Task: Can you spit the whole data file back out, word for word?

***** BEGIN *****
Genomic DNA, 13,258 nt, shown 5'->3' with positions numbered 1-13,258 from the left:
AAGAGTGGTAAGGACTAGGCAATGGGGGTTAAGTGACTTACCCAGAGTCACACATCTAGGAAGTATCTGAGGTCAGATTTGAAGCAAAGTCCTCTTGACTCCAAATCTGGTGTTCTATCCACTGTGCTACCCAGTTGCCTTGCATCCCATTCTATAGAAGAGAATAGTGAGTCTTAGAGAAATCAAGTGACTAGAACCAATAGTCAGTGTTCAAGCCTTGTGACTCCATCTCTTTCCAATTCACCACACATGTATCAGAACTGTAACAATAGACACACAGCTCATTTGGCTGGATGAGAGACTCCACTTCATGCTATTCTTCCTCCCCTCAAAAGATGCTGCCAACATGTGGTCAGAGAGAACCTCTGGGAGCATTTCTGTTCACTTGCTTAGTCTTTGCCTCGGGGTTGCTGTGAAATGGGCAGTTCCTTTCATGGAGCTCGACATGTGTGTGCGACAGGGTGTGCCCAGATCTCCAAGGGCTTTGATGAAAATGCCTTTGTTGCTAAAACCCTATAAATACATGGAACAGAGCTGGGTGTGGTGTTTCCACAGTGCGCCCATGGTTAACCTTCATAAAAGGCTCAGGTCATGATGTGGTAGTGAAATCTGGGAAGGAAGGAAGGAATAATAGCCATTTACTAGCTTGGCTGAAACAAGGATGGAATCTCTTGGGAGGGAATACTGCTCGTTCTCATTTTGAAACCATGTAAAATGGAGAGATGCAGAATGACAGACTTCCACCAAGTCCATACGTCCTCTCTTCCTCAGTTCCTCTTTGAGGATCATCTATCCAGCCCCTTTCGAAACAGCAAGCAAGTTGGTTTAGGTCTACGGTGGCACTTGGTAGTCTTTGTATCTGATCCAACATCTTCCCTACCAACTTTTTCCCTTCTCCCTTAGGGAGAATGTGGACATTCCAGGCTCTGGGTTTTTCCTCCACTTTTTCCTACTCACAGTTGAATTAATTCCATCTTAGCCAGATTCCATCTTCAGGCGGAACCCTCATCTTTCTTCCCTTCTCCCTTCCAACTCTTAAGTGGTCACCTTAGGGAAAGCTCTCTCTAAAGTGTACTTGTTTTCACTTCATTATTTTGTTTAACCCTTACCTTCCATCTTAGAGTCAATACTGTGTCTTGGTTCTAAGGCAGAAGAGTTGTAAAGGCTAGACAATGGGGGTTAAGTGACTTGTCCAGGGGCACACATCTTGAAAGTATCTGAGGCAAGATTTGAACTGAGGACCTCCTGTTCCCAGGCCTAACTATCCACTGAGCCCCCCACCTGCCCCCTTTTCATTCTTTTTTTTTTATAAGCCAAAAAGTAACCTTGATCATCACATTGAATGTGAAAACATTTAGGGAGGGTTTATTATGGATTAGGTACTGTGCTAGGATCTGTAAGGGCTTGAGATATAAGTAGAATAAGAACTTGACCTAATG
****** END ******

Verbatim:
Genomic DNA, 13,258 nt, shown 5'->3' with positions numbered 1-13,258 from the left:
AAGAGTGGTAAGGACTAGGCAATGGGGGTTAAGTGACTTACCCAGAGTCACACATCTAGGAAGTATCTGAGGTCAGATTTGAAGCAAAGTCCTCTTGACTCCAAATCTGGTGTTCTATCCACTGTGCTACCCAGTTGCCTTGCATCCCATTCTATAGAAGAGAATAGTGAGTCTTAGAGAAATCAAGTGACTAGAACCAATAGTCAGTGTTCAAGCCTTGTGACTCCATCTCTTTCCAATTCACCACACATGTATCAGAACTGTAACAATAGACACACAGCTCATTTGGCTGGATGAGAGACTCCACTTCATGCTATTCTTCCTCCCCTCAAAAGATGCTGCCAACATGTGGTCAGAGAGAACCTCTGGGAGCATTTCTGTTCACTTGCTTAGTCTTTGCCTCGGGGTTGCTGTGAAATGGGCAGTTCCTTTCATGGAGCTCGACATGTGTGTGCGACAGGGTGTGCCCAGATCTCCAAGGGCTTTGATGAAAATGCCTTTGTTGCTAAAACCCTATAAATACATGGAACAGAGCTGGGTGTGGTGTTTCCACAGTGCGCCCATGGTTAACCTTCATAAAAGGCTCAGGTCATGATGTGGTAGTGAAATCTGGGAAGGAAGGAAGGAATAATAGCCATTTACTAGCTTGGCTGAAACAAGGATGGAATCTCTTGGGAGGGAATACTGCTCGTTCTCATTTTGAAACCATGTAAAATGGAGAGATGCAGAATGACAGACTTCCACCAAGTCCATACGTCCTCTCTTCCTCAGTTCCTCTTTGAGGATCATCTATCCAGCCCCTTTCGAAACAGCAAGCAAGTTGGTTTAGGTCTACGGTGGCACTTGGTAGTCTTTGTATCTGATCCAACATCTTCCCTACCAACTTTTTCCCTTCTCCCTTAGGGAGAATGTGGACATTCCAGGCTCTGGGTTTTTCCTCCACTTTTTCCTACTCACAGTTGAATTAATTCCATCTTAGCCAGATTCCATCTTCAGGCGGAACCCTCATCTTTCTTCCCTTCTCCCTTCCAACTCTTAAGTGGTCACCTTAGGGAAAGCTCTCTCTAAAGTGTACTTGTTTTCACTTCATTATTTTGTTTAACCCTTACCTTCCATCTTAGAGTCAATACTGTGTCTTGGTTCTAAGGCAGAAGAGTTGTAAAGGCTAGACAATGGGGGTTAAGTGACTTGTCCAGGGGCACACATCTTGAAAGTATCTGAGGCAAGATTTGAACTGAGGACCTCCTGTTCCCAGGCCTAACTATCCACTGAGCCCCCCACCTGCCCCCTTTTCATTCTTTTTTTTTTATAAGCCAAAAAGTAACCTTGATCATCACATTGAATGTGAAAACATTTAGGGAGGGTTTATTATGGATTAGGTACTGTGCTAGGATCTGTAAGGGCTTGAGATATAAGTAGAATAAGAACTTGACCTAATG